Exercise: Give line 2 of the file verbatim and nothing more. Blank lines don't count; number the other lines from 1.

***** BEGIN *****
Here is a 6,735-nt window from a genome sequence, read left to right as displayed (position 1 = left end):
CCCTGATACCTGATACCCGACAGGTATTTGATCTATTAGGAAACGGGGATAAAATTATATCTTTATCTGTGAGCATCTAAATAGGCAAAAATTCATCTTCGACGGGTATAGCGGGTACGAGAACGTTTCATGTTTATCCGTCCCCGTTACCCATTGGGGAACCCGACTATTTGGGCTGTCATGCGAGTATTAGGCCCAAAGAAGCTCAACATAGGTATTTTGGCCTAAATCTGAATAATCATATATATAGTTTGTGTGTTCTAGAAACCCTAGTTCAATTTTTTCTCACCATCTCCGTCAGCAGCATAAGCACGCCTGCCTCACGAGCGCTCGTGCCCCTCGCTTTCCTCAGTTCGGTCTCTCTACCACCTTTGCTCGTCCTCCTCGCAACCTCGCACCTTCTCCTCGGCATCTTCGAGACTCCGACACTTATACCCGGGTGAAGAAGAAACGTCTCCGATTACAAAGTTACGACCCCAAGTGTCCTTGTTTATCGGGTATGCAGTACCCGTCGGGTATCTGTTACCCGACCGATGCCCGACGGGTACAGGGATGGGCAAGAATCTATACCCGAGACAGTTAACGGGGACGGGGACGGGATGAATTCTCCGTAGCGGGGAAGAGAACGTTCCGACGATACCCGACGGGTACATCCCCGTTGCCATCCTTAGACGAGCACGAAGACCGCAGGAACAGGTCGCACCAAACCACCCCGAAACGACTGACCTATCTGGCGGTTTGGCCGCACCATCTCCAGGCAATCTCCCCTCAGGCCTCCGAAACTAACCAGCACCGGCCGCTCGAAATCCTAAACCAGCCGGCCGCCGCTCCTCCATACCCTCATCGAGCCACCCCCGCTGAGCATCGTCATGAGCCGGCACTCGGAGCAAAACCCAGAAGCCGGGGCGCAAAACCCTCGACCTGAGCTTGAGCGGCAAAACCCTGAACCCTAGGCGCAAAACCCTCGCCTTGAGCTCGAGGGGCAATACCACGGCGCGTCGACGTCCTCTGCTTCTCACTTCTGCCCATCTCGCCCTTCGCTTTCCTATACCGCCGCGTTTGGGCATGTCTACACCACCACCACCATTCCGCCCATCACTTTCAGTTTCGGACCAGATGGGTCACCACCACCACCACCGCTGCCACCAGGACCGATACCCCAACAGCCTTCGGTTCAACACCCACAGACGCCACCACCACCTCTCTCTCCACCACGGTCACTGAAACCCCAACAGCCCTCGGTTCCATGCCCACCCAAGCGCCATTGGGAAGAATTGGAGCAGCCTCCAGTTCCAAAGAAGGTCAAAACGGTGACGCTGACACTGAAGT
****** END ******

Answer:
CCCTGATACCTGATACCCGACAGGTATTTGATCTATTAGGAAACGGGGATAAAATTATATCTTTATCTGTGAGCATCTAAATAGGCAAAAATTCATCTTCGACGGGTATAGCGGGTACGAGAACGTTTCATGTTTATCCGTCCCCGTTACCCATTGGGGAACCCGACTATTTGGGCTGTCATGCGAGTATTAGGCCCAAAGAAGCTCAACATAGGTATTTTGGCCTAAATCTGAATAATCATATATATAGTTTGTGTGTTCTAGAAACCCTAGTTCAATTTTTTCTCACCATCTCCGTCAGCAGCATAAGCACGCCTGCCTCACGAGCGCTCGTGCCCCTCGCTTTCCTCAGTTCGGTCTCTCTACCACCTTTGCTCGTCCTCCTCGCAACCTCGCACCTTCTCCTCGGCATCTTCGAGACTCCGACACTTATACCCGGGTGAAGAAGAAACGTCTCCGATTACAAAGTTACGACCCCAAGTGTCCTTGTTTATCGGGTATGCAGTACCCGTCGGGTATCTGTTACCCGACCGATGCCCGACGGGTACAGGGATGGGCAAGAATCTATACCCGAGACAGTTAACGGGGACGGGGACGGGATGAATTCTCCGTAGCGGGGAAGAGAACGTTCCGACGATACCCGACGGGTACATCCCCGTTGCCATCCTTAGACGAGCACGAAGACCGCAGGAACAGGTCGCACCAAACCACCCCGAAACGACTGACCTATCTGGCGGTTTGGCCGCACCATCTCCAGGCAATCTCCCCTCAGGCCTCCGAAACTAACCAGCACCGGCCGCTCGAAATCCTAAACCAGCCGGCCGCCGCTCCTCCATACCCTCATCGAGCCACCCCCGCTGAGCATCGTCATGAGCCGGCACTCGGAGCAAAACCCAGAAGCCGGGGCGCAAAACCCTCGACCTGAGCTTGAGCGGCAAAACCCTGAACCCTAGGCGCAAAACCCTCGCCTTGAGCTCGAGGGGCAATACCACGGCGCGTCGACGTCCTCTGCTTCTCACTTCTGCCCATCTCGCCCTTCGCTTTCCTATACCGCCGCGTTTGGGCATGTCTACACCACCACCACCATTCCGCCCATCACTTTCAGTTTCGGACCAGATGGGTCACCACCACCACCACCGCTGCCACCAGGACCGATACCCCAACAGCCTTCGGTTCAACACCCACAGACGCCACCACCACCTCTCTCTCCACCACGGTCACTGAAACCCCAACAGCCCTCGGTTCCATGCCCACCCAAGCGCCATTGGGAAGAATTGGAGCAGCCTCCAGTTCCAAAGAAGGTCAAAACGGTGACGCTGACACTGAAGT